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Hyundai to Be Investigated Over Defects

The South Korea Transport Ministry asked prosecutors to investigate whether Hyundai had intentionally covered up defects that could compromise safety.

South Korea Earns Hyu Well 5915be3c37876
AP file

SEOUL, South Korea (AP) — South Korea ordered Hyundai and Kia on Friday to recall 240,000 vehicles to repair five defects initially raised by a whistleblower, in the country's first compulsory recall for a domestic carmaker.

The Transport Ministry said it also asked prosecutors to investigate if South Korea's largest auto group had intentionally covered up defects that could compromise safety.

Twelve models including Avante, i30, Genesis and Sonata sedans, and Tucson, Santa Fe and Sportage sport utility vehicles are subject to the recall.

Hyundai Motor Co. and its smaller affiliate Kia Motors Corp. are part of the world's fifth-largest automaker, Hyundai Motor Group.

The move is a blow to Hyundai and Kia, which are reeling from a separate recall last month of 1.4 million vehicles in the U.S., Canada and South Korea.

Hyundai said it respects the decision "though there have been no reported injuries or accidents from the cited issues."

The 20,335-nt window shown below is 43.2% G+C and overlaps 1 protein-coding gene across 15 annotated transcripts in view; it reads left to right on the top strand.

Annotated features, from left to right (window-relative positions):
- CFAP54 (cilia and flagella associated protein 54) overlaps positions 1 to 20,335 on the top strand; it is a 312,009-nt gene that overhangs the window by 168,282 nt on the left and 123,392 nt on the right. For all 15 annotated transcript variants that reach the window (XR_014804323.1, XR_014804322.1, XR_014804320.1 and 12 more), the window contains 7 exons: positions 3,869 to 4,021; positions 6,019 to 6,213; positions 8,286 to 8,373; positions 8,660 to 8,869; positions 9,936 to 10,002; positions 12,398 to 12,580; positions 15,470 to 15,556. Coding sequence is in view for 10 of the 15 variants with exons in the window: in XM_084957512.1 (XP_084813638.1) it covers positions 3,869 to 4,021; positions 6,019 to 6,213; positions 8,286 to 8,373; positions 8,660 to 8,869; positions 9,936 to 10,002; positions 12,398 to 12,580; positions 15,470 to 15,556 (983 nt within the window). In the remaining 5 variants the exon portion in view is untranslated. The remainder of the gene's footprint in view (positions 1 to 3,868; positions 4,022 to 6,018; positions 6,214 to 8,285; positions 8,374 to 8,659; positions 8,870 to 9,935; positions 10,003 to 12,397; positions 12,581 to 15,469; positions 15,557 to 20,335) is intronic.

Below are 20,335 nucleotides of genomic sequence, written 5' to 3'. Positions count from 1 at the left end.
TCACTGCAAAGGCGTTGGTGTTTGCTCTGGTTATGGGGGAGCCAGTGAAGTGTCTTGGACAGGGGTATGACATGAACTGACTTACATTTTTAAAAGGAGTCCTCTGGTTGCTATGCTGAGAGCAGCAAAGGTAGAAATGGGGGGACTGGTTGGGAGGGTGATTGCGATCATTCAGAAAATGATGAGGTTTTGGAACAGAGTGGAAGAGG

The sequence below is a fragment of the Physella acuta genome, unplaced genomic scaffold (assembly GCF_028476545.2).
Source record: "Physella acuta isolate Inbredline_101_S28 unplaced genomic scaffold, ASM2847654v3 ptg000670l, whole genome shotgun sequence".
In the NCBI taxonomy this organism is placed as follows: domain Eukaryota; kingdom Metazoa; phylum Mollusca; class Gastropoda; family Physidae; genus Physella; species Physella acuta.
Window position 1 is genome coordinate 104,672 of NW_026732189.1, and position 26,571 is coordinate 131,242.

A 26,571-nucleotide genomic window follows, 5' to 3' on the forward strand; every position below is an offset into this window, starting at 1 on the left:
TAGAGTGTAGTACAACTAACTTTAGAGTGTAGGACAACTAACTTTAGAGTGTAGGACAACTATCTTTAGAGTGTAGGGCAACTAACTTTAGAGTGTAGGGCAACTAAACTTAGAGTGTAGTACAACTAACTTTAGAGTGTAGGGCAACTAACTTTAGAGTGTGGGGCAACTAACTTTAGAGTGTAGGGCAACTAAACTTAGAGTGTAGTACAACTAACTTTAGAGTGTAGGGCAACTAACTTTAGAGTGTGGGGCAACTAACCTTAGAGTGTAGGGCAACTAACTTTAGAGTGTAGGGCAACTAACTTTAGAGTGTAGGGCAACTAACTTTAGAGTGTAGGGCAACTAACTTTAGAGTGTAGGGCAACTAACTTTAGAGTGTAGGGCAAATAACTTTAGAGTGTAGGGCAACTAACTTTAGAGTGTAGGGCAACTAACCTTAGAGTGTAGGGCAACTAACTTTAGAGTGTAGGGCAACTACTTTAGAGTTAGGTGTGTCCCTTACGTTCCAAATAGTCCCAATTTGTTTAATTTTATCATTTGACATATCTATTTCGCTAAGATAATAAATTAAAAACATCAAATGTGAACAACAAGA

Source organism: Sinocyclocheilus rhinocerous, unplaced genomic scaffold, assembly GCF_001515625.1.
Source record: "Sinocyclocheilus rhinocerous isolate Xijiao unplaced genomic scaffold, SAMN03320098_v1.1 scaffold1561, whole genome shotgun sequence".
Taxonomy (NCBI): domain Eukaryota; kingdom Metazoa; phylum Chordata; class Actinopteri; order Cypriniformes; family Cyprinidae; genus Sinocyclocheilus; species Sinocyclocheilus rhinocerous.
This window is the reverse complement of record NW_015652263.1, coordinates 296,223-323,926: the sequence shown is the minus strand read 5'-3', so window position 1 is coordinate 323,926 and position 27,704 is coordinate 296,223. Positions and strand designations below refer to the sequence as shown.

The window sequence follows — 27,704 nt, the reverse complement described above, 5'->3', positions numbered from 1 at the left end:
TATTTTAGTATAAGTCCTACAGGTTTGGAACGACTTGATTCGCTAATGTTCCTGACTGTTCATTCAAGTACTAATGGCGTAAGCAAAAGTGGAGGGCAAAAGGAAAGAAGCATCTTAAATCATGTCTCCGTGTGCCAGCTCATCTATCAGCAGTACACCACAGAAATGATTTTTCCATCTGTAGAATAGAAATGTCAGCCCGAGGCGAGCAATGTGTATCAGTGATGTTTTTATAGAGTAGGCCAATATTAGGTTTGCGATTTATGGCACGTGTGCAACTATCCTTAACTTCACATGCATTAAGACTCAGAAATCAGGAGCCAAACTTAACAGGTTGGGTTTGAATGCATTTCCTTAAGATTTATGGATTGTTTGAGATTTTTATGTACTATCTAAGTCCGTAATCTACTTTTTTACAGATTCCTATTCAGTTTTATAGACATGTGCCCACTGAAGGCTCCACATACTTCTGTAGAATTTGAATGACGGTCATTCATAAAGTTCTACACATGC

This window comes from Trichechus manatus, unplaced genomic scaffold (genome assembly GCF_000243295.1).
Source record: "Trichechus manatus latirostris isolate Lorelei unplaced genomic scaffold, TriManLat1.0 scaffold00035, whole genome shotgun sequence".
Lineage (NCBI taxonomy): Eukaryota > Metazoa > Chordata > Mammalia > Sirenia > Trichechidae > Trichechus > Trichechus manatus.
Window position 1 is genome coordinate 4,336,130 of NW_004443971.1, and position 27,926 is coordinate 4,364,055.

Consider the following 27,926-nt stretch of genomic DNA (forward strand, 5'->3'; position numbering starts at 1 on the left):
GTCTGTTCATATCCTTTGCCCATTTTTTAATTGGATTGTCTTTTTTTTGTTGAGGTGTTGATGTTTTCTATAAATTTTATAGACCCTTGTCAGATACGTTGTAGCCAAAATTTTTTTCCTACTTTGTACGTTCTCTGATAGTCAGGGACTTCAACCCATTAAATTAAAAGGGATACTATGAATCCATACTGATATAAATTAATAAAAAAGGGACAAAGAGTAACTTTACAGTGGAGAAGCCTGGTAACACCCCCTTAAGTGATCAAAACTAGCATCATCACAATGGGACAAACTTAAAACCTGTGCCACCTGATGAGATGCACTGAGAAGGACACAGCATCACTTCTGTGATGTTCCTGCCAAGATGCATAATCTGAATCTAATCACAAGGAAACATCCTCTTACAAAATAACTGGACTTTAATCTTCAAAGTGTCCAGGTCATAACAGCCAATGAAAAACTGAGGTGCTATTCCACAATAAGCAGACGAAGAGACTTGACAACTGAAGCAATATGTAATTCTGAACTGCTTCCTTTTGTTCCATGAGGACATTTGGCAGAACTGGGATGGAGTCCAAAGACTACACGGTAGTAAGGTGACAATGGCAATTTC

Regarding the question of whether it had knowingly covered up the defects, it said, "We make decisions on recalls and any other necessary customer protection steps in compliance with regulators around the world as well as our internal procedures."

The ministry launched an investigation into 32 alleged defects in Hyundai and Kia cars after a Hyundai manager on its quality control team flagged them last year.

After the whistleblower went in public with the alleged flaws, Hyundai volunteered to fix three of the defects through separate recalls. But it has resisted voluntary recalls for some other issues, which led to the ministry's compulsory order after a hearing Friday, which is final.

The government recommended that Hyundai provide free repairs for nine other defects that do not affect safety. It plans to continue investigating three other issues to determine whether they are serious enough to issue recalls, while monitoring 12 others.

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